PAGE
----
This artwork follows up on the visual theme noted in the collage titled "All the Flowers We Meant to Give Each Other." But with a definitive difference. Specifically, the exuberance of the colors in "Redbird Dreaming about Why Love is Always Important," and the playfulness of the title suggests a reconsideration of what individuals and societies consider most important on a daily basis. This print flips the motivation described in "All the Flowers" by celebrating a possibility open to everyone as opposed to mourning its loss after it is too late.
I am profoundly grateful to the 3 women who modeled for "Suzannian Algorithm Finger-Painted on an Abstract Wall Number 2." Each is highly-accomplished in her own right and did not have to accommodate me compiling photographs of them to use as references for the creation of this artwork. In the end, their group portrait has been combined with an abstract painting background and custom digital matting with the overlaid text of the title poem.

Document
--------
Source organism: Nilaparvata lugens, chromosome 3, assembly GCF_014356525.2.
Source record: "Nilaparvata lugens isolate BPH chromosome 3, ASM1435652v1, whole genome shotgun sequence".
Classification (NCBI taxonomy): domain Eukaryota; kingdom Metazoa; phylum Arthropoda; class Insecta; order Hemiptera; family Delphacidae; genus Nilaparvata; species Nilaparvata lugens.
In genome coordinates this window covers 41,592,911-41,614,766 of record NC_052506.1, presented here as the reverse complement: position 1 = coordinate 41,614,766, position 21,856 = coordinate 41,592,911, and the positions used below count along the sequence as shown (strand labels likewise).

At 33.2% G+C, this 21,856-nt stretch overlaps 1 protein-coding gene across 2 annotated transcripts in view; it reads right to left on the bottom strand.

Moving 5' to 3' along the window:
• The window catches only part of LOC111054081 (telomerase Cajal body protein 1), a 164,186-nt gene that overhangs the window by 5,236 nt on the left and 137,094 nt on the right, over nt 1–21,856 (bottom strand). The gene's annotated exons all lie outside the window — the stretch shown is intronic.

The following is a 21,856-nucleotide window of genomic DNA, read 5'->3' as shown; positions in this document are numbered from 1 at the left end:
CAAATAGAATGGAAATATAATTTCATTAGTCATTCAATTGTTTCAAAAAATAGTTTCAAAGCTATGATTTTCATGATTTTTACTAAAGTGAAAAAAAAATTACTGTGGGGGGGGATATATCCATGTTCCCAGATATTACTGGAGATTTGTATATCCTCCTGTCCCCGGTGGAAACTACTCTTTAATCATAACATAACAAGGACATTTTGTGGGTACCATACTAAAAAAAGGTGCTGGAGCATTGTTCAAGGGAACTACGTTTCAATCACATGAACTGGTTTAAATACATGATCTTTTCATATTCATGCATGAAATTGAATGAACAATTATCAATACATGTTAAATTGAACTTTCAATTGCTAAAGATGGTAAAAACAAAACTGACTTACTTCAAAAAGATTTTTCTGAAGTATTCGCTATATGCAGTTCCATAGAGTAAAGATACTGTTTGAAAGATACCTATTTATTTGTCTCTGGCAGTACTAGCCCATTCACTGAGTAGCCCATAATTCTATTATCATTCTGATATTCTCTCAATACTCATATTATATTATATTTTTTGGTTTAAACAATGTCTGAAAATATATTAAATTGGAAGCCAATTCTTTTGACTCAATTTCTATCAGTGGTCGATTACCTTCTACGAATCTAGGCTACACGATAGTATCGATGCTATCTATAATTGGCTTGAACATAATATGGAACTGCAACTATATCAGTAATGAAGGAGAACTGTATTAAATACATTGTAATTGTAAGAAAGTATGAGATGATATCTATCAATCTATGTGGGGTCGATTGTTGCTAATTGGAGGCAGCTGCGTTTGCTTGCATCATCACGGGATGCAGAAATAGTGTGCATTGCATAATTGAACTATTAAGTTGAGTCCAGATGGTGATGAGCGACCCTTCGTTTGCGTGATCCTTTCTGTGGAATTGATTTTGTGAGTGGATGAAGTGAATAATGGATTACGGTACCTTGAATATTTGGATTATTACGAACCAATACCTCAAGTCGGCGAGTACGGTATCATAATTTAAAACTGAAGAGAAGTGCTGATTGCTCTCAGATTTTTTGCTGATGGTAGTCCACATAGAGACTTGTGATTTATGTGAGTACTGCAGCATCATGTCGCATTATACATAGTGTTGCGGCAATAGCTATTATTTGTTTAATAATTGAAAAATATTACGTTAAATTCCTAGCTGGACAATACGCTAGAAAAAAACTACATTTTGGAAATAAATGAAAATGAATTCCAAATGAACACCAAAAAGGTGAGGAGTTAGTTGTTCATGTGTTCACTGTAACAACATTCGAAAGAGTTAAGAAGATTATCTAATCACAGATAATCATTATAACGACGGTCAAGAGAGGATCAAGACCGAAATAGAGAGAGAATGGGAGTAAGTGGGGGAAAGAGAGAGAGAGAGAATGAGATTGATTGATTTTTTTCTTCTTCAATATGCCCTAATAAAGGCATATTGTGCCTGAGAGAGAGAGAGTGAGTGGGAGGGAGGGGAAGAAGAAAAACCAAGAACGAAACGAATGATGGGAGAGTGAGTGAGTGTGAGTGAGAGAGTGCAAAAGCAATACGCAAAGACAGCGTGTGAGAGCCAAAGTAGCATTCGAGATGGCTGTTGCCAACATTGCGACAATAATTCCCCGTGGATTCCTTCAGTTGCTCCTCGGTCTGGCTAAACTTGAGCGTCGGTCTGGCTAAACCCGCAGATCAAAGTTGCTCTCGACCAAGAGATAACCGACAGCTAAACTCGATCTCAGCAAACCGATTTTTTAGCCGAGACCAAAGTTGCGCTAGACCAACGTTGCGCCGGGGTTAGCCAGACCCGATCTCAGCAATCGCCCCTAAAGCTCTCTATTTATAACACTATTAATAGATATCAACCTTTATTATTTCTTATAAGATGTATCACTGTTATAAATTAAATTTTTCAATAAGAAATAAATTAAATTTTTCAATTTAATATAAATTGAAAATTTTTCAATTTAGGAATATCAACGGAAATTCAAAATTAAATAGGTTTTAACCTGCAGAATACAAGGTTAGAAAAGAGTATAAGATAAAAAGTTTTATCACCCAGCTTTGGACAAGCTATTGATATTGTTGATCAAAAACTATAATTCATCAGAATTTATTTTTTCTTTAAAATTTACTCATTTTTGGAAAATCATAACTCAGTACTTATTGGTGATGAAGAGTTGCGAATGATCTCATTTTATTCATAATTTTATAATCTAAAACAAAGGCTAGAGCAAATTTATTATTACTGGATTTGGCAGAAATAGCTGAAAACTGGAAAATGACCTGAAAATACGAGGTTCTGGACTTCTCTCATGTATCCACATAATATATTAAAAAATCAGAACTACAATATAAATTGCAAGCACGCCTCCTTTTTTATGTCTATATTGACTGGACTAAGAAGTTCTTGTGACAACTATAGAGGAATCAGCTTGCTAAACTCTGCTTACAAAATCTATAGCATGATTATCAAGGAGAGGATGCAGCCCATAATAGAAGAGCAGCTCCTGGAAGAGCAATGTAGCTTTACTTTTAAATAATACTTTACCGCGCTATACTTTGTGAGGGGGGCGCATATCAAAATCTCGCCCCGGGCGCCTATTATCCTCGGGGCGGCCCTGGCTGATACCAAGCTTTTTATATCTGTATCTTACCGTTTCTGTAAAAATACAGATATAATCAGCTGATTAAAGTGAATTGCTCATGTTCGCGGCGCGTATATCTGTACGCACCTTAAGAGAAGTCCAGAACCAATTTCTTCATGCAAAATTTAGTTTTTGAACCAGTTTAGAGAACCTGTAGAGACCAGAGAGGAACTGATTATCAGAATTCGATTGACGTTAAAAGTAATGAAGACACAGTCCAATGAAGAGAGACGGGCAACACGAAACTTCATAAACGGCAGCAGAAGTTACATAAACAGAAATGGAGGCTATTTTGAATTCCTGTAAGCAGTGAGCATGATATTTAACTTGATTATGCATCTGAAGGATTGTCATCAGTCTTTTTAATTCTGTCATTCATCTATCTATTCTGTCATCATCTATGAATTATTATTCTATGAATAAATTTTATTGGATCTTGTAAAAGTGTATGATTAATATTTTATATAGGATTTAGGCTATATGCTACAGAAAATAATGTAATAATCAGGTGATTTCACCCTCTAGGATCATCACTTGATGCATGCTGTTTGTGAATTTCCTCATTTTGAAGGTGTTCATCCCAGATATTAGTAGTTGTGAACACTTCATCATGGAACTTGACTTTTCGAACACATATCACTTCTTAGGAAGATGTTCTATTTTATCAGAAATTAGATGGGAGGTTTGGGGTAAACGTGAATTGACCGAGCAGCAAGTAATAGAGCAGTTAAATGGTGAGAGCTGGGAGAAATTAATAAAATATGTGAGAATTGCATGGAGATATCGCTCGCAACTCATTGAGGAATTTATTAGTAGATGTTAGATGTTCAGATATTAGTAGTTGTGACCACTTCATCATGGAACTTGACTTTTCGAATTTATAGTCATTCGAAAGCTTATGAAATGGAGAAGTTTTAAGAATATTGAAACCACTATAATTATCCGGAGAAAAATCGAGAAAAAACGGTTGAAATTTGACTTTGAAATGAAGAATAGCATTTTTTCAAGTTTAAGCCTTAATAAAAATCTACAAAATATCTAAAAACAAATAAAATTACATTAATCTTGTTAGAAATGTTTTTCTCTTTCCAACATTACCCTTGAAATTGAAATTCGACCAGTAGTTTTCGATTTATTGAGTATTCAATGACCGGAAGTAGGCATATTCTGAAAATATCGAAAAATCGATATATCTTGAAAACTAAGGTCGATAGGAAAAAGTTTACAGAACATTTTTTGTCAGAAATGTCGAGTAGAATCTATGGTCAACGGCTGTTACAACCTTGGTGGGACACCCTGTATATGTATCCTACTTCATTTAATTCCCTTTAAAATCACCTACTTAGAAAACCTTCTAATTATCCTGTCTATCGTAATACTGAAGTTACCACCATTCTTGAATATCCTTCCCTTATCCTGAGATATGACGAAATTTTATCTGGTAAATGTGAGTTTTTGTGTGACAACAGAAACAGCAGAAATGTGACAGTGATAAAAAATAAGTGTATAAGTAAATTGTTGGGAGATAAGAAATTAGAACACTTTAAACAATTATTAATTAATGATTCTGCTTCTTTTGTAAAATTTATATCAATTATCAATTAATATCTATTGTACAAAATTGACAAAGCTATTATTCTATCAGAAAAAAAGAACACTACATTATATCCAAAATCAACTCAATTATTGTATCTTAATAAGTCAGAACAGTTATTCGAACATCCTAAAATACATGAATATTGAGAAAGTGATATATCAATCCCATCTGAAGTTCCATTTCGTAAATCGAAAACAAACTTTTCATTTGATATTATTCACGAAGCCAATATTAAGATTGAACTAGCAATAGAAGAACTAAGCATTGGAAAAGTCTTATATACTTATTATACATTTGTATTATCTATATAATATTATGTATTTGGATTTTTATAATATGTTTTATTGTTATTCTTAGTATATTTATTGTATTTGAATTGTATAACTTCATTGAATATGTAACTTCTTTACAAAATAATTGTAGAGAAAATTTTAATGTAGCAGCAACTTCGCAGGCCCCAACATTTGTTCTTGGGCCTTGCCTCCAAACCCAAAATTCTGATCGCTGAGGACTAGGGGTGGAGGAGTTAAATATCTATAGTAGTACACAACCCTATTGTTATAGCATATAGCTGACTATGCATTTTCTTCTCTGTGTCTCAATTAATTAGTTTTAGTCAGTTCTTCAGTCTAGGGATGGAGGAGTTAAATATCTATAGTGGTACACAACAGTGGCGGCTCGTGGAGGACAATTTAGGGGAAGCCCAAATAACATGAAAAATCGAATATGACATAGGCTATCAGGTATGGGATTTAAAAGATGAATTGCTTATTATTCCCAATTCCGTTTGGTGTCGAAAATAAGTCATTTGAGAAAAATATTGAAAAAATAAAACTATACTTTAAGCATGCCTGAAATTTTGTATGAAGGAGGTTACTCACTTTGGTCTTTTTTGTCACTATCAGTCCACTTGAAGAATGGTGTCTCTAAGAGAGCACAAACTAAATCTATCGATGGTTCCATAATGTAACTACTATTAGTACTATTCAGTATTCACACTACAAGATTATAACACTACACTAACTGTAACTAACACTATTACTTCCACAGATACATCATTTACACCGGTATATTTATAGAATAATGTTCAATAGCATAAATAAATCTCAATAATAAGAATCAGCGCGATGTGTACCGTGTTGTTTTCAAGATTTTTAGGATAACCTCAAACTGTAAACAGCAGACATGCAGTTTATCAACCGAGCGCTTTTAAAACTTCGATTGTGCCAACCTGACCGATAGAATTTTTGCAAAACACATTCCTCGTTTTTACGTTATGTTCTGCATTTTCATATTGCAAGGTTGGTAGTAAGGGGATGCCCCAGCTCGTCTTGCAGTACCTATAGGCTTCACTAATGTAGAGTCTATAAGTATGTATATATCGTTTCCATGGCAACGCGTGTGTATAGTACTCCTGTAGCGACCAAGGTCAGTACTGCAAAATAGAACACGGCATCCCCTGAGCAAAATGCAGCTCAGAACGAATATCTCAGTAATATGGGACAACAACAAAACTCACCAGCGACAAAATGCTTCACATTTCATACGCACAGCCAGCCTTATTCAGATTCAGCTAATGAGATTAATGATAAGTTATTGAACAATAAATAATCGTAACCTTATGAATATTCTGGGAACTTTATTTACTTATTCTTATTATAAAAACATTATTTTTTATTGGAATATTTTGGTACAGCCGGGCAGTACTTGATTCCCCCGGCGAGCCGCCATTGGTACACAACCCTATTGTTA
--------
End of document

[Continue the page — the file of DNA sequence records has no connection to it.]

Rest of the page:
As stated in the first part of this post, this artwork was created and is presented in celebration of the 100th anniversary of the Harlem Renaissance and the brilliant artistry of Suzanne Jackson. It is one of two different images featuring the same poem. A significant percentage of sales from prints, t-shirts, cups, and other products featuring the artwork is slated to go toward supporting the Five-Decades Retrospective exhibition of Ms. Jackson's art scheduled to be held at the Telfair Museum Jepson Center for the Arts in Savannah, Georgia (USA) in 2019 from June 28 until October 6.
Award-winning author and artist acclaimed for works in multiple creative genres.